So he says that the leg muscle he is grafting from is one that isn't used a lot, it is often used for grafting. I'm a little nervous about this mostly because my skin graft donor site, 12 years ago, left me with lots of issues and problems in waiting for it to heal. It didn't heal well, got secondary infections, and basically hurt me for most of that first year after NF. This type of muscle graft is supposed to heal well....let's hope.
I do think that if he can get the mesh out and replace it with my own muscle I might be better off inflammation-wise, having no more hardware in my abdomen. But we might not have that choice if the mesh is very integrated in my muscles of the stomach wall. I'll only know after I wake up what he wound up doing.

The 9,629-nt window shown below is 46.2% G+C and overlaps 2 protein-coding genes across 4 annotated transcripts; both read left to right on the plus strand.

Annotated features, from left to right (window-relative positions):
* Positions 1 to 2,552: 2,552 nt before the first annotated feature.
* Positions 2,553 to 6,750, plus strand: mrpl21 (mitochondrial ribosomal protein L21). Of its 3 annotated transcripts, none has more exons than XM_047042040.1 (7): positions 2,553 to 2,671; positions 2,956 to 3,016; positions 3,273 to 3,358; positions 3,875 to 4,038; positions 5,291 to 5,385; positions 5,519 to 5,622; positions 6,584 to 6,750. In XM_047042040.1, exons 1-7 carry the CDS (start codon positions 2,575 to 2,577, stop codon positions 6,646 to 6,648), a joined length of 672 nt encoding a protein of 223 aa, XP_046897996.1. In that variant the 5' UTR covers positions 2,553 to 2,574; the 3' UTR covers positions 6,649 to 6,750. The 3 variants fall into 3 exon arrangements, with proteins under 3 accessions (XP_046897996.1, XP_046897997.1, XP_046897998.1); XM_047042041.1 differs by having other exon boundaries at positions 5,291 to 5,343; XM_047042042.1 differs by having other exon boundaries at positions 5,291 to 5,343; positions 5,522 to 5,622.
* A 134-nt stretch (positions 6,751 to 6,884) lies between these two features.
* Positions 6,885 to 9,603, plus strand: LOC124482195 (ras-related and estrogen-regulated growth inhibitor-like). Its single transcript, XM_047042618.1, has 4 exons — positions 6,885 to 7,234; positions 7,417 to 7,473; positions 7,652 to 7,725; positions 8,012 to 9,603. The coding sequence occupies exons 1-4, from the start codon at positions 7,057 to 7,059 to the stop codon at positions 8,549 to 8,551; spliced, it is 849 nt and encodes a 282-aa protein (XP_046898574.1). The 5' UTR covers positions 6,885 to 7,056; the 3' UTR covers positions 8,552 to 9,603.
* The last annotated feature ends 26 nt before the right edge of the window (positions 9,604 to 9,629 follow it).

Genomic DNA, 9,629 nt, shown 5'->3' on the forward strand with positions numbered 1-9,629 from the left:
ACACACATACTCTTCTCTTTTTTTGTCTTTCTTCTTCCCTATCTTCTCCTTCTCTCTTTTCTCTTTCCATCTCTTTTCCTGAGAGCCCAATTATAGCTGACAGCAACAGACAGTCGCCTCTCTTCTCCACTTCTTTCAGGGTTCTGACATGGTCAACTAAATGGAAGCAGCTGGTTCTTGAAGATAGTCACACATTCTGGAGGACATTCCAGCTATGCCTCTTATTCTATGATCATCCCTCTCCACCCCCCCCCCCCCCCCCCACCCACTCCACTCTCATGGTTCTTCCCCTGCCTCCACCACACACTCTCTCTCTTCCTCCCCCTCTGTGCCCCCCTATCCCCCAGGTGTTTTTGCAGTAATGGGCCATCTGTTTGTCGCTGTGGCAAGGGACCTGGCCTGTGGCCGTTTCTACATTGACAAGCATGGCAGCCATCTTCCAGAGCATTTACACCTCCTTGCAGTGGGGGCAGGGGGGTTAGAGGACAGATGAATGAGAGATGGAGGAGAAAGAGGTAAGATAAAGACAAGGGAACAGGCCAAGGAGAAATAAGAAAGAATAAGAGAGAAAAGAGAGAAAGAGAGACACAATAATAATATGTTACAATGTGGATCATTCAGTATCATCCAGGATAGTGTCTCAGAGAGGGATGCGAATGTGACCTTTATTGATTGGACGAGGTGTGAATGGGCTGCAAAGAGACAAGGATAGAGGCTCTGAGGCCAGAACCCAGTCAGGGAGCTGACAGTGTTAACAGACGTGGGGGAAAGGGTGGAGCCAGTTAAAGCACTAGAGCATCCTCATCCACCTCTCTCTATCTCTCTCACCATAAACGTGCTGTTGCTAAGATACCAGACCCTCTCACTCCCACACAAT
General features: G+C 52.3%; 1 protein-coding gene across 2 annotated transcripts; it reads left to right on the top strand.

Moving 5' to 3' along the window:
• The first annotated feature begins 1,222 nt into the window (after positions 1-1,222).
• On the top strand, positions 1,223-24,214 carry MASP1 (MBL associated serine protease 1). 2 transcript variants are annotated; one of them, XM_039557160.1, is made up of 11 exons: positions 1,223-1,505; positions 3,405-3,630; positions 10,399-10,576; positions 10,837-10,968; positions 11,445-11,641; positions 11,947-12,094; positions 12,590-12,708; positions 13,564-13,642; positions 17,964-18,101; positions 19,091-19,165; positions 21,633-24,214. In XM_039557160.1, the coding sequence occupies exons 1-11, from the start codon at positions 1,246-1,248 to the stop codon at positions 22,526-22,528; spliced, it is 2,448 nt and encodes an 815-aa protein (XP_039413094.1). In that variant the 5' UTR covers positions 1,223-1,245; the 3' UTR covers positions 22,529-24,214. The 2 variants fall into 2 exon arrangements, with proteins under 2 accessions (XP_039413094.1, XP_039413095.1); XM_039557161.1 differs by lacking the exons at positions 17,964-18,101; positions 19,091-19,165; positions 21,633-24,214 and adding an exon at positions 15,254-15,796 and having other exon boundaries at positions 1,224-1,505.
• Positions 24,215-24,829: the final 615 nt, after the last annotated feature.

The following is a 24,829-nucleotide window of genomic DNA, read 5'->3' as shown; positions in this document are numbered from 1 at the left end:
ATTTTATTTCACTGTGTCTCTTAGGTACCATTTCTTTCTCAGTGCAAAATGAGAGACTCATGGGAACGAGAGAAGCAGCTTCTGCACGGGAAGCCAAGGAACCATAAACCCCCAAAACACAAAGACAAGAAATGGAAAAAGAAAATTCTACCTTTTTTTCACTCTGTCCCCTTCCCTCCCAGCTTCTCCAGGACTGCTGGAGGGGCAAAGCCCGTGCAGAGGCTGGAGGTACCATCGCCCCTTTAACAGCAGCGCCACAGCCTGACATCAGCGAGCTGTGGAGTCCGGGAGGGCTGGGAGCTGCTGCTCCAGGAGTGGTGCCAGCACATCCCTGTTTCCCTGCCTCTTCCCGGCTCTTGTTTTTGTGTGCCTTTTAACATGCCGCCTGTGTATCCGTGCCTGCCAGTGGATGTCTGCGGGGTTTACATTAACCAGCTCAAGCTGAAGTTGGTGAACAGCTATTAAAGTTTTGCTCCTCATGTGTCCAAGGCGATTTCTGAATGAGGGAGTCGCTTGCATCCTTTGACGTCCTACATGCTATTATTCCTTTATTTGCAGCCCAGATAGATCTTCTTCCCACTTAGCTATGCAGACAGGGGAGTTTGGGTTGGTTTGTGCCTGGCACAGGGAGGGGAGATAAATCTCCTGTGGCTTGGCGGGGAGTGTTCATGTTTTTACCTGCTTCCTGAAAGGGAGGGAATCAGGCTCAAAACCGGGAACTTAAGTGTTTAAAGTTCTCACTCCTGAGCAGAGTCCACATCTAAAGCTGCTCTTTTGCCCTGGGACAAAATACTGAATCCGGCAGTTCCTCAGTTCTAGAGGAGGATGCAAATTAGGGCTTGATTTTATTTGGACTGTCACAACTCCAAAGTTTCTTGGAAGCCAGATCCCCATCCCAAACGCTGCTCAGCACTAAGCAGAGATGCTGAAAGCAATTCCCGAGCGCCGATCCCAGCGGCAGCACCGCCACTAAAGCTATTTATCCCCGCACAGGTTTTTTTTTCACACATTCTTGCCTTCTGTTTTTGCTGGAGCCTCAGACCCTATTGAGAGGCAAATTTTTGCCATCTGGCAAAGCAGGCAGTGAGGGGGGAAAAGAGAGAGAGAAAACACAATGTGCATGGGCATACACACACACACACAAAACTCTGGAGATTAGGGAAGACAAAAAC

He did a good job in assuring me that I will have a closed wound when I wake up, that I won't need skin expanders, that he can pull the healthy skin together after removing the graft. That is *awesome* news. I won't have a graft anymore! Nothing to cause rashes and itching all the time, spontaneous bleeding, and inflexibility. It will be gone! I'll have one line of a scar closing me up; that sounds like a dream come true for me.
About the spontaneous bleeding-- he thinks there might be a little osteomyelitis going on in the hip bone. I told him I suspected that before, and my bone scan came out negative, but he said anyway he's going to be exposing that bone, so if there is a little osteomyelitis on it he can debride it (take away infected parts of the bone), and it wouldn't make any difference in my recuperating process.